Bottom line: If you or a loved one is on multiple medications, whether dealing with dementia or not, it would be wise to discuss all this with a doctor to make sure all the meds are, in concert, helpful.
Dementia is Not Inevitable
Memory loss becomes serious with Alzheimer’s disease and other forms of dementia, and while genetics play a role in these mental illnesses, they are not considered inevitable. Proof exists in so-called superagers I recently wrote about — people in their sixties and older whose brains inexplicably look and function just like people in their twenties.
Yet dementia-related cognitive decline can start much sooner than you might realize—early in adulthood—as I wrote in a separate story here. So it’s wise to take preventive steps to secure the best chance of staying sharp later in life. Last year, researchers published a list of so-called “modifiable risk factors” for dementia or, as I like to think of them, things to avoid as best you can:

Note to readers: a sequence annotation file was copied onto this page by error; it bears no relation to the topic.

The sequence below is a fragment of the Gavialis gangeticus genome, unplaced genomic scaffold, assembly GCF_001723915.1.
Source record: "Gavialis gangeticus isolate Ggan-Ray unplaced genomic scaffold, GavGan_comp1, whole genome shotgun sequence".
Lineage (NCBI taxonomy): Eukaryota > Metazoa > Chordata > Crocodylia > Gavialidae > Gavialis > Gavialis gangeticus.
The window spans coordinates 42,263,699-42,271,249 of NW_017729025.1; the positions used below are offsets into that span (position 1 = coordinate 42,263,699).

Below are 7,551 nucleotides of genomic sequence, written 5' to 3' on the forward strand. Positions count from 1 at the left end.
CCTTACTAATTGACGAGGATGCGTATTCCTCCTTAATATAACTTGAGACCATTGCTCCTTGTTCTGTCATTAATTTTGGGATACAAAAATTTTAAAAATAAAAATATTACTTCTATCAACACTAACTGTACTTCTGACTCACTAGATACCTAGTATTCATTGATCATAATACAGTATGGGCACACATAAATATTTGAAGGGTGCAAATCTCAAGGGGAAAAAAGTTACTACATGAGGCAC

Hyperlipidemia (high level of fats in the blood)
Social isolation (loneliness)
Excessive alcohol use
If you make just one change: Multiple studies have shown that getting more physical activity is among the best ways to ward off memory loss and dementia, not only for its direct benefits to the brain but by promoting better sleep and lowering the risk of depression, hypertension and other ills.
Selected reader reactions to my article “The Motivating Power of an Age-Based Fitness Goal,” in which I announce my #DoYourAge Fitness Challenge to mountain bike 60 miles on my 60th birthday, and encourage you to come up with your own challenge:
“I am inspired! Thank you for showing me that "I am not the only one" who loves a great goal to push my fitness, wellness and health!”
“We often hang onto the stress of competing against our younger version which can bring upon defeat and discouragement. Thanks for the reminder to blossom where we are planted today.”
I often tell my more tenyard friends, that exercise comes in many forms. You don't have to be a marathon runner or Olympic weight lifter to stay healthy. Plant a garden, carry your own groceries, stay off elevators, park in the back of the lots, and so forth.”